whether the gods which your fathers served that were on the other side of
the flood, or the gods of the Amorites, in whose land ye dwell: but as for
me and my house, we will serve the LORD." (Joshua 24:15)
IS THE HANOVER
Hanover has never been in a hurry -- even crawl off
into history. The simple historical facts endorse the Hanover hope. The
Associate Presbytery in Scotland began with less than half a dozen ministers.
The Cumberland Presbytery was no larger when it began its meteoric rise.
Springfield Presbytery which gave a start to host of Campbell-Stone denominations
was also a small group of dedicated men. The seeds of great movements just
like the seeds of giant trees begin small and appear to die in the earth
long before the world sees the result.
If indeed God regulates doctrine,
worship, and polity in Scripture as we testify, the church which eventually
hears, "Well done, thou good and faithful servant: thou hast been faithful
over a few things, I will make thee ruler over many things: enter thou into
the joy of thy lord." (Matthew 25:21) will be just such an institution as
that which we are gathering.
ZION'S TESTIMONY TO THE CHURCHES
the LORD, Stand ye in the ways, and see, and ask for the old paths, where
is the good way, and walk therein, and ye shall find rest for your souls.
But they said, We will not walk therein." (Jeremiah 6:16) "For the LORD
is our judge, the LORD is our lawgiver, the LORD is our king; he will save
us." (Isaiah 33:22)
"For I testify unto every man that heareth the words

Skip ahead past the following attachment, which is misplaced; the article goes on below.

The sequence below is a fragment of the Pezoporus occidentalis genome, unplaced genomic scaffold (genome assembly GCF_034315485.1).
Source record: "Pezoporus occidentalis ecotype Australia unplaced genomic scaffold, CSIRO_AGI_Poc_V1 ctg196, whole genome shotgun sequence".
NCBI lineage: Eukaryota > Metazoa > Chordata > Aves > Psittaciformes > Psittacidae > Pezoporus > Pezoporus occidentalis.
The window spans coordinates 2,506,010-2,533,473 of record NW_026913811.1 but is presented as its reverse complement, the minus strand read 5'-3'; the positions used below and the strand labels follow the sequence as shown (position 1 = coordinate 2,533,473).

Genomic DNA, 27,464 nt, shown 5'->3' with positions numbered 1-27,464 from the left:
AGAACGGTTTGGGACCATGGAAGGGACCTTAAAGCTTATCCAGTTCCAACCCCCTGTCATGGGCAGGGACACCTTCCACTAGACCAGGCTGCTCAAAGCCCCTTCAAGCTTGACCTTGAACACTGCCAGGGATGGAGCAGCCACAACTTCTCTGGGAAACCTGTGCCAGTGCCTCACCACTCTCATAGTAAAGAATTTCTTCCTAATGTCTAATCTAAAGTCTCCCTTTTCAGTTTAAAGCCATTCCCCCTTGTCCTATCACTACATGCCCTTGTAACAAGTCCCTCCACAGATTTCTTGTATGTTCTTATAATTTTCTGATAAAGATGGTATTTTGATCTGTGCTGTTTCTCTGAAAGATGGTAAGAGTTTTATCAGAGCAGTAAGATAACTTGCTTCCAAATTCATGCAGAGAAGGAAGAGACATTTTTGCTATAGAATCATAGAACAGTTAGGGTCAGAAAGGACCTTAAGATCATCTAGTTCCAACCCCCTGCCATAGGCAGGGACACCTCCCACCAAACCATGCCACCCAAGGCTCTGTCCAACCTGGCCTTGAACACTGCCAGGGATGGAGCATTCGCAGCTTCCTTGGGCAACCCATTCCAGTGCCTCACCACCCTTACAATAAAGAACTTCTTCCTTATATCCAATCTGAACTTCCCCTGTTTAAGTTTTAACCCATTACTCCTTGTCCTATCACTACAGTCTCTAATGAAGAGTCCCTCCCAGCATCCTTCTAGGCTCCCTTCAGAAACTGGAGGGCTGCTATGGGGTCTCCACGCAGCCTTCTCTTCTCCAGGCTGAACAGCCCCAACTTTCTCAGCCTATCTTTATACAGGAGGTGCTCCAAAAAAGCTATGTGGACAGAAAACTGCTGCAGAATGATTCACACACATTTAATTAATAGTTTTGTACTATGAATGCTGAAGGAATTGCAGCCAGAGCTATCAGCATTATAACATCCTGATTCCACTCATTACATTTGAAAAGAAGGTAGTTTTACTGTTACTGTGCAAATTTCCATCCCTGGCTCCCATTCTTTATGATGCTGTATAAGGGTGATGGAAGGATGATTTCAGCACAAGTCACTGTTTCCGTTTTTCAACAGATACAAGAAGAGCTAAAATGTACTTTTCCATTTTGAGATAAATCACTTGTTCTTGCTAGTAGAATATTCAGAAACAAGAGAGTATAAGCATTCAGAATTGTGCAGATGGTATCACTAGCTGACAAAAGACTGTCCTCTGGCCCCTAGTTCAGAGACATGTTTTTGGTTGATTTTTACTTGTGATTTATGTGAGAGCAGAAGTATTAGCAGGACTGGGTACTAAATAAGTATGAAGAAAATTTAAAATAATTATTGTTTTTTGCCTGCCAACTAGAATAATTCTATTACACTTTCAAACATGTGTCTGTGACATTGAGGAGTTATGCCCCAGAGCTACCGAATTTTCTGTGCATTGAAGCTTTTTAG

of the prophecy of this book, If any man shall add unto these things, God
shall add unto him the plagues that are written in this book: And if any
man shall take away from the words of the book of this prophecy, God shall
take away his part out of the book of life, and out of the holy city, and
from the things which are written in this book. He which testifieth these
things saith, Surely I come quickly. Amen. Even so, come, Lord Jesus. The
grace of our Lord Jesus Christ be with you all. Amen." (Revelation 22:18-21)
Let me share some peculiarities of the Reformed Presbyterian Church (Hanover
Hanover Presbytery is a simple throwback in Presbyterianism.
If you are familiar with the Westminster Standards in the form published
by the Free Presbyterian Church of Scotland 1 you have most of what you
need to know about us. There you will find our confessions, catechisms,
directories, and form of government. Beginners find it hard to believe we
can function under such a system but we do quite well.
Our roots are in
the Southern Presbyterian and Associate Reformed Presbyterian traditions.
Most of us were ordained in one or the other of these two groups. As Dr.
Roger Schultz of Liberty University put it, "We are just a group of good
Hanover Presbytery of the Reformed Presbyterian Church falls
in the historic tradition of the Scottish Relief Church. We honor the founders